As of this point I am booked to bring the program through March of 2019, but hope to continue to keep the story alive beyond 2019 as it is indeed Women's History, military history, and an important stage in world history.

Saturday, November 3, 2018

Jacobs - The Hobyahs continued - Keeping the Public in Public Domain

There is a certain degree of follow-up needed on The Hobyahs.  

I was a bit rushed on posting June Barnes-Rowley and Marilyn Kinsella's information about the Hobyahs.  

Marilyn was a bit late in responding and said what I posted from her website deserves a bit more credit to January Kiefer as they used to perform it in tandem for several years.  

As Marilyn described the story:
Very powerful....FUN...story to tell. When I read one of the original stories
I thought - yeesh! 
But, January thought of the humor. Thanks for asking.
June, of necessity, had to be contacted too close to my posting it.  She responded:
A fantastic blog, Lois. You’ve broadened my knowledge of *The Hobyahs *and you’ve reminded me of one of the things I loved most about the traditional tales – the stories behind/around the tales. Papa Joe does a great rendition of *Hobyahs*. I’m honoured that you have included my videoed telling of the story – and even enhanced it. :)
As for different versions of the story, I think the version in the Victorian Second Grade Reader is excellent for young children. They identify with Little Dog Dingo who, like them, is vulnerable in the power of adults and unable to articulate why he is behaving the way he is. The animal character provides just enough distance whereas if the character were a child the identification would be much stronger, and therefore extremely unsettling.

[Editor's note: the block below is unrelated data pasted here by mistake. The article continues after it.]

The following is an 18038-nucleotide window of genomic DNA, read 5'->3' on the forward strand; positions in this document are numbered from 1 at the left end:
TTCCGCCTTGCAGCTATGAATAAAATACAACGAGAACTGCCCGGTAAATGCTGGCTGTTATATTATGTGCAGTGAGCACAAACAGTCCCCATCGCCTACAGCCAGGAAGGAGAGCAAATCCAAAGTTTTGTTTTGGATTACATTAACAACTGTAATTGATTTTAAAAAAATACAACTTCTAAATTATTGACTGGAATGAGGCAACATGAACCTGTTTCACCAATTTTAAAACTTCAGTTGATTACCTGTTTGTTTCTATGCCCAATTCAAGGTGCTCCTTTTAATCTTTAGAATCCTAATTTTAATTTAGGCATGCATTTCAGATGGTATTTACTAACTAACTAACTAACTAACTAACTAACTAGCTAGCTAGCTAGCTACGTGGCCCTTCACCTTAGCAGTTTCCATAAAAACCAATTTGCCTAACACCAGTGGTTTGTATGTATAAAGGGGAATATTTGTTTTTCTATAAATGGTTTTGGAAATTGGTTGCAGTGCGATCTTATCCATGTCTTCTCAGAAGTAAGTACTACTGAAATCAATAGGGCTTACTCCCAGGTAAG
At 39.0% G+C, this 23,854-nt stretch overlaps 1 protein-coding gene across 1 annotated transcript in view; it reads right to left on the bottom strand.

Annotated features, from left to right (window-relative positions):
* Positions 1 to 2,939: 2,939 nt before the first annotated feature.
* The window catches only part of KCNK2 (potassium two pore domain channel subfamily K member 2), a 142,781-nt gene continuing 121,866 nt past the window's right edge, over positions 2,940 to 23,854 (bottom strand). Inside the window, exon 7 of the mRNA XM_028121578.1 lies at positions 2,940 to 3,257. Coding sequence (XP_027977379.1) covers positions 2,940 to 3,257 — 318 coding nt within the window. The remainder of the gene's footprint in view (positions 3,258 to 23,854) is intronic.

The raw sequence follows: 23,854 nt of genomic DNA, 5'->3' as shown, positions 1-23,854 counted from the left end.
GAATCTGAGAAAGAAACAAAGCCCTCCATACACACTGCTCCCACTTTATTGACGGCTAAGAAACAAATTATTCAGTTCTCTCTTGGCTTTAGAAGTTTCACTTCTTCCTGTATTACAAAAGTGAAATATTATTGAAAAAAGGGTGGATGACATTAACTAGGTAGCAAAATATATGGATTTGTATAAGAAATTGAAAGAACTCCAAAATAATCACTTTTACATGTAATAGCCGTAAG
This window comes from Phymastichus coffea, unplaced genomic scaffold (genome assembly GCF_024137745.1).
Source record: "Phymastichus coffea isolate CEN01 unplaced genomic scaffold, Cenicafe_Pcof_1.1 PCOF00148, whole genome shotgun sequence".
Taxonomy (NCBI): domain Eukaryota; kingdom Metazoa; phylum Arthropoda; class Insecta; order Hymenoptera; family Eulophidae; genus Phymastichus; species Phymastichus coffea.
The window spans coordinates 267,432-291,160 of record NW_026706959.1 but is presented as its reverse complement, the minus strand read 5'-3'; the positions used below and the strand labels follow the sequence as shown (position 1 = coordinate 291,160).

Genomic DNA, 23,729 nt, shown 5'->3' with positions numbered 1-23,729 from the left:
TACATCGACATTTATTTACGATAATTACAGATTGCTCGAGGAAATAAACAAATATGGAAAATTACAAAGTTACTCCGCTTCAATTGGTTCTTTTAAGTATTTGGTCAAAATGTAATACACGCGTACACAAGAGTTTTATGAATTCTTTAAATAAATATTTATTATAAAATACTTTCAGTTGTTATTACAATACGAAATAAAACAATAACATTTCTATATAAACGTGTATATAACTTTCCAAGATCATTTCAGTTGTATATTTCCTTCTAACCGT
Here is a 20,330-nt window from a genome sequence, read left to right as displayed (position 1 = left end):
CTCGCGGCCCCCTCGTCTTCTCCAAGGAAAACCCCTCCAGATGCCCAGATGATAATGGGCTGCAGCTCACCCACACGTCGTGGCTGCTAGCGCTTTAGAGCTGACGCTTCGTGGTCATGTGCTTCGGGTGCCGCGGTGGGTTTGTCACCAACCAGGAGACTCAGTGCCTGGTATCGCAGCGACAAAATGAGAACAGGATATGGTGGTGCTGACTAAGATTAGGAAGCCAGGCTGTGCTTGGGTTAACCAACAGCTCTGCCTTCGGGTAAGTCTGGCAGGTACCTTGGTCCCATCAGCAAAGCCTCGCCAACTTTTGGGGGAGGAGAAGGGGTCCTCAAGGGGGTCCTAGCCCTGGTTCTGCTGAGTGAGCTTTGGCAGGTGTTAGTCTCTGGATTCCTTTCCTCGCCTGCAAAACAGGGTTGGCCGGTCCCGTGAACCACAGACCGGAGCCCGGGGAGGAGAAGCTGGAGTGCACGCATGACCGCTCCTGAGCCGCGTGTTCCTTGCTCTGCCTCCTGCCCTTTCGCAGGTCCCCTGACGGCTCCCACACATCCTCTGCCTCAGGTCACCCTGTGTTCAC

Because the children have empathy for Little Dog Dingo, they feel the suspense of wondering whether he will survive. They share his frustration at not being able to make himself understood. They rejoice when he is finally taken seriously by his significant adult and, as a result, saves the day. At the end of the story, when the terror is over, the child’s world is restored to harmony – Little Dog Dingo is put back together and the Hobyahs are no more.
I believe Bruno Bettleheim said something along the lines of a scary story being a safe place for children to work through their fears. I think*Hobyahs* is a good example of that.
Of course, young children in the second grade in Australia ‘back in the day’ were tough kids and most had a connection to the land where life is brutal so, although they would be concerned for Little Dog Dingo, they wouldn’t necessarily fall over in a swoon on reading the story as today’s shielded children might.
As for the origins of the story, I’m inclined to think they are more likely to be Scottish than Australian. For one thing, when Jacobs was working on *More English Fairy Tales*, he was living in the United Kingdom.